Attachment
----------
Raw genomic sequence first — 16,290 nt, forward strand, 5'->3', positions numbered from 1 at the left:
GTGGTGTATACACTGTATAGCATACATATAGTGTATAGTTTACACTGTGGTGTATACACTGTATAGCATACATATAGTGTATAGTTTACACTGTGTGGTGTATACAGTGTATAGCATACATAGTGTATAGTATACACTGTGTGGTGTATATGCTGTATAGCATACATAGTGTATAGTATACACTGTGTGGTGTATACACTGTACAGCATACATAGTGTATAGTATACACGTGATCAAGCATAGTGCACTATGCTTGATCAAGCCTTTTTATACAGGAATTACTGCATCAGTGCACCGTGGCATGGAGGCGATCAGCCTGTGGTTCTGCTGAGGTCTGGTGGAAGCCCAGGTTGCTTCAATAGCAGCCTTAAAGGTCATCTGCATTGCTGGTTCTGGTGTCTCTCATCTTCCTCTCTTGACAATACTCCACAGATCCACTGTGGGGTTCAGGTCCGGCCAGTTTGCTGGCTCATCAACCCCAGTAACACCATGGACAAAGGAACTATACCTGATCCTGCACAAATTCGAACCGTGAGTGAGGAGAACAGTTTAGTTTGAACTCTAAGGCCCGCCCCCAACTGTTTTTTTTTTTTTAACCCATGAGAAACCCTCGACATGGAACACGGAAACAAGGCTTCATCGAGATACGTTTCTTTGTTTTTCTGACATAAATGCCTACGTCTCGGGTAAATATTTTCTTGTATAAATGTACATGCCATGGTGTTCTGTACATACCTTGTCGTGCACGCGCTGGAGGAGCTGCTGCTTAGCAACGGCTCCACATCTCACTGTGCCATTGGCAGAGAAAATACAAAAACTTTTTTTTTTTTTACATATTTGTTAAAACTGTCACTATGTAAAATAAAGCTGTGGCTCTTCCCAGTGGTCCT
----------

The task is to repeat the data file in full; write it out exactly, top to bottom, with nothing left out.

Raw genomic sequence first — 16,290 nt, forward strand, 5'->3', positions numbered from 1 at the left:
GTGGTGTATACACTGTATAGCATACATATAGTGTATAGTTTACACTGTGGTGTATACACTGTATAGCATACATATAGTGTATAGTTTACACTGTGTGGTGTATACAGTGTATAGCATACATAGTGTATAGTATACACTGTGTGGTGTATATGCTGTATAGCATACATAGTGTATAGTATACACTGTGTGGTGTATACACTGTACAGCATACATAGTGTATAGTATACACGTGATCAAGCATAGTGCACTATGCTTGATCAAGCCTTTTTATACAGGAATTACTGCATCAGTGCACCGTGGCATGGAGGCGATCAGCCTGTGGTTCTGCTGAGGTCTGGTGGAAGCCCAGGTTGCTTCAATAGCAGCCTTAAAGGTCATCTGCATTGCTGGTTCTGGTGTCTCTCATCTTCCTCTCTTGACAATACTCCACAGATCCACTGTGGGGTTCAGGTCCGGCCAGTTTGCTGGCTCATCAACCCCAGTAACACCATGGACAAAGGAACTATACCTGATCCTGCACAAATTCGAACCGTGAGTGAGGAGAACAGTTTAGTTTGAACTCTAAGGCCCGCCCCCAACTGTTTTTTTTTTTTTAACCCATGAGAAACCCTCGACATGGAACACGGAAACAAGGCTTCATCGAGATACGTTTCTTTGTTTTTCTGACATAAATGCCTACGTCTCGGGTAAATATTTTCTTGTATAAATGTACATGCCATGGTGTTCTGTACATACCTTGTCGTGCACGCGCTGGAGGAGCTGCTGCTTAGCAACGGCTCCACATCTCACTGTGCCATTGGCAGAGAAAATACAAAAACTTTTTTTTTTTTTACATATTTGTTAAAACTGTCACTATGTAAAATAAAGCTGTGGCTCTTCCCAGTGGTCCT